A Tree Grows In Brooklyn (Review)

Book cover for "A Tree Grows in Brooklyn" by Betty Smith.Title: A Tree Grows In Brooklyn

Author: Betty Smith

Narrator: Kate Burton

Publication Year: 1943

Pages: 443 (audio length: 18 hours)

Genre: Fiction

Source: Free audiobook from AudioSync

From the cover:

The beloved American classic about a young girl’s coming-of-age at the turn of the century, Betty Smith’s A Tree Grows in Brooklyn is a poignant and moving tale filled with compassion and cruelty, laughter and heartache, crowded with life and people and incident. The story of young, sensitive, and idealistic Francie Nolan and her bittersweet formative years in the slums of Williamsburg has enchanted and inspired millions of readers for more than sixty years. By turns overwhelming, sublime, heartbreaking, and uplifting, the daily experiences of the unforgettable Nolans are raw with honesty and tenderly threaded with family connectedness — in a work of literary art that brilliantly captures a unique time and place as well as incredibly rich moments of universal experience.

I don’t think that I can do this book much justice, but I’m going to try.

All that I knew about Betty Smith’s famous novel going in was that it was famous. I didn’t know why, or what it was about, or anything … just that it was supposed to be a modern classic.

Having now read A Tree Grows in Brooklyn, I definitely understand why that is so.

The story of Francie’s “coming of age” in poverty with her parents in Brooklyn is like nothing I’ve ever read before. It was heart-wrenching to hear about the things that Francie, Neeley, and their parents had to live with on a day to day basis. Smith’s novel gave an extremely accurate look into the lives of the working poor in the pre-war and war period in New York’s buroughs, something that most people can only imagine. And in that telling, A Tree Grows in Brooklyn manages to show the reader a very lonely, difficult, and disappointing existence that most will never know.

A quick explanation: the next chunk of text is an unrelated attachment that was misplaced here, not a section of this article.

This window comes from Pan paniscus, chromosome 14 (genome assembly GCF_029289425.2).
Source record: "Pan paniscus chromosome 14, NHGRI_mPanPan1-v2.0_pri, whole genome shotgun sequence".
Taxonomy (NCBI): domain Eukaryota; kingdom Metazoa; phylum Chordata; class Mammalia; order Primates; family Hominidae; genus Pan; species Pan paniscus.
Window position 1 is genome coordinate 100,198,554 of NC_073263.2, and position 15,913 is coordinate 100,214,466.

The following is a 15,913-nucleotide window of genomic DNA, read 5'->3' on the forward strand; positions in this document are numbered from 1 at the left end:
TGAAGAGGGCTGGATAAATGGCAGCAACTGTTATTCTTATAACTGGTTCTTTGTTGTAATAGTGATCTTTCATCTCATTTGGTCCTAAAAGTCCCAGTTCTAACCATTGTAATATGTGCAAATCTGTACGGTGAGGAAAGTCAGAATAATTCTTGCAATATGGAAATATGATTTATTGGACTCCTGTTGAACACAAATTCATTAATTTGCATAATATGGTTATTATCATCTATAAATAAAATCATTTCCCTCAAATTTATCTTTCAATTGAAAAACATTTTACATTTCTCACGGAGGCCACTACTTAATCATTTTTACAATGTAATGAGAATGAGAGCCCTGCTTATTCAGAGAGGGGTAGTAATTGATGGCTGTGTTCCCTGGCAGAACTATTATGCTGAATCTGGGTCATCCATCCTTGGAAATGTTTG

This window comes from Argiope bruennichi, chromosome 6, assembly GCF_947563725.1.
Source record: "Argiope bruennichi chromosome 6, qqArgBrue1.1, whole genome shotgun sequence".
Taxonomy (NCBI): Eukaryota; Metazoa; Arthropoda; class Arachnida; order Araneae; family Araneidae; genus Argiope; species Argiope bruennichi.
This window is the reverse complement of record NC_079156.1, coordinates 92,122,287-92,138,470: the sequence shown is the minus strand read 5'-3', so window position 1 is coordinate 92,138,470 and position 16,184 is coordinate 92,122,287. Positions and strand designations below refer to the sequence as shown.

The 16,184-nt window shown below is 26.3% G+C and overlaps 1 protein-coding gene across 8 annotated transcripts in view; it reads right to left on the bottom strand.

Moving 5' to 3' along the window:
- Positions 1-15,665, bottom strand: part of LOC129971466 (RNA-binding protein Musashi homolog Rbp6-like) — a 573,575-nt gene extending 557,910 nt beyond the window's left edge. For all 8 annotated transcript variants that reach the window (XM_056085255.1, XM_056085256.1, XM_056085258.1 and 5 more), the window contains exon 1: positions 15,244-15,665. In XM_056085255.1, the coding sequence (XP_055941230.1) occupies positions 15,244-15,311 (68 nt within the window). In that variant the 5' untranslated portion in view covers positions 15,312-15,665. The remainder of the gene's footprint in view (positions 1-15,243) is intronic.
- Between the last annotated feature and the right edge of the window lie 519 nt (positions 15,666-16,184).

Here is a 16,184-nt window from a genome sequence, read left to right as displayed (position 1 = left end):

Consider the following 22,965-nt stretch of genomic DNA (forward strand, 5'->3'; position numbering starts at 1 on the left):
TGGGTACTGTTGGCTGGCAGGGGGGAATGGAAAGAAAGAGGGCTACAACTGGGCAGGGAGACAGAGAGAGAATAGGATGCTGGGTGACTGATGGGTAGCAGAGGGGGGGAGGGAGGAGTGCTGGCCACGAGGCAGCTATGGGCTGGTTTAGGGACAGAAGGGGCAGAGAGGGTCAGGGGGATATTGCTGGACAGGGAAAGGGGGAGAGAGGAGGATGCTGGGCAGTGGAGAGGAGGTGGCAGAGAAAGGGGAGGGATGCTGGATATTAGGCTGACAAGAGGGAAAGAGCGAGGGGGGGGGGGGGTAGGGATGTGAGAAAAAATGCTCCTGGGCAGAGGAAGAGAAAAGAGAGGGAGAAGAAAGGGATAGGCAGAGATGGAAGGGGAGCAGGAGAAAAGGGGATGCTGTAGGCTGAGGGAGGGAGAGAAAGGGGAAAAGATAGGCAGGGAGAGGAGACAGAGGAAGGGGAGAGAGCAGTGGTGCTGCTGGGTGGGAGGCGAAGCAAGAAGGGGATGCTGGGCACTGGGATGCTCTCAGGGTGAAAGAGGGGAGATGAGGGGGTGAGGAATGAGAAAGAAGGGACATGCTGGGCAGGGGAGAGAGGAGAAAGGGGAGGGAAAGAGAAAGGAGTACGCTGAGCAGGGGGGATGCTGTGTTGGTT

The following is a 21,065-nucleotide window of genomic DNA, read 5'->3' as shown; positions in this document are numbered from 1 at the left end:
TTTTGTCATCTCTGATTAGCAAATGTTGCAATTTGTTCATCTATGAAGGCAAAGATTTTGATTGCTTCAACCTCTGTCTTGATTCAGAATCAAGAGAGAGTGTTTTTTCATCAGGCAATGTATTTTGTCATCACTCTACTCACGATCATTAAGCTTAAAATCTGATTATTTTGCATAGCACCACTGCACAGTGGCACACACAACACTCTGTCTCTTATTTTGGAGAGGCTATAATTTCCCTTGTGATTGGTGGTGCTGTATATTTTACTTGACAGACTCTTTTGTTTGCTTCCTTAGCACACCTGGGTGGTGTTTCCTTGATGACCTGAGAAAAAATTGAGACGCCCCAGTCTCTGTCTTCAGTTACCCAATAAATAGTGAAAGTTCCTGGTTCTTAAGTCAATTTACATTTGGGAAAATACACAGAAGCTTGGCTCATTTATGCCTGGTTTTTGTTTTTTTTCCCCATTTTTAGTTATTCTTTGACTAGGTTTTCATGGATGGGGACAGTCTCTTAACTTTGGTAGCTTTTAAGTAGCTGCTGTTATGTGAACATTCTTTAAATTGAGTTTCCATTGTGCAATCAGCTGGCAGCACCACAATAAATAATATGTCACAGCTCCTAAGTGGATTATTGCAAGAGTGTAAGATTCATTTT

And that, I think, is the primary reason why I loved this book, and why so many before me have as well. There’s just something about a story that can bring you right into it and see the darkness and the humanity of the characters and the situations they face. The fact that I listened to it as an audiobook was a part of my enjoyment, but not all of it; it was nice to hear the Brooklyn accent, but at times I wished that I could be reading the text itself without the added layer of someone else’s interpretation. I think, though, that I would have enjoyed the novel in either medium.

A Tree Grows in Brooklyn was utterly fantastic: it was beautiful and emotional and real, and probably one of my favourite reads so far this year.


3 thoughts on “A Tree Grows In Brooklyn (Review)”

  1. Pingback: A Tree Grows in Brooklyn by Betty Smith | Iris on Books

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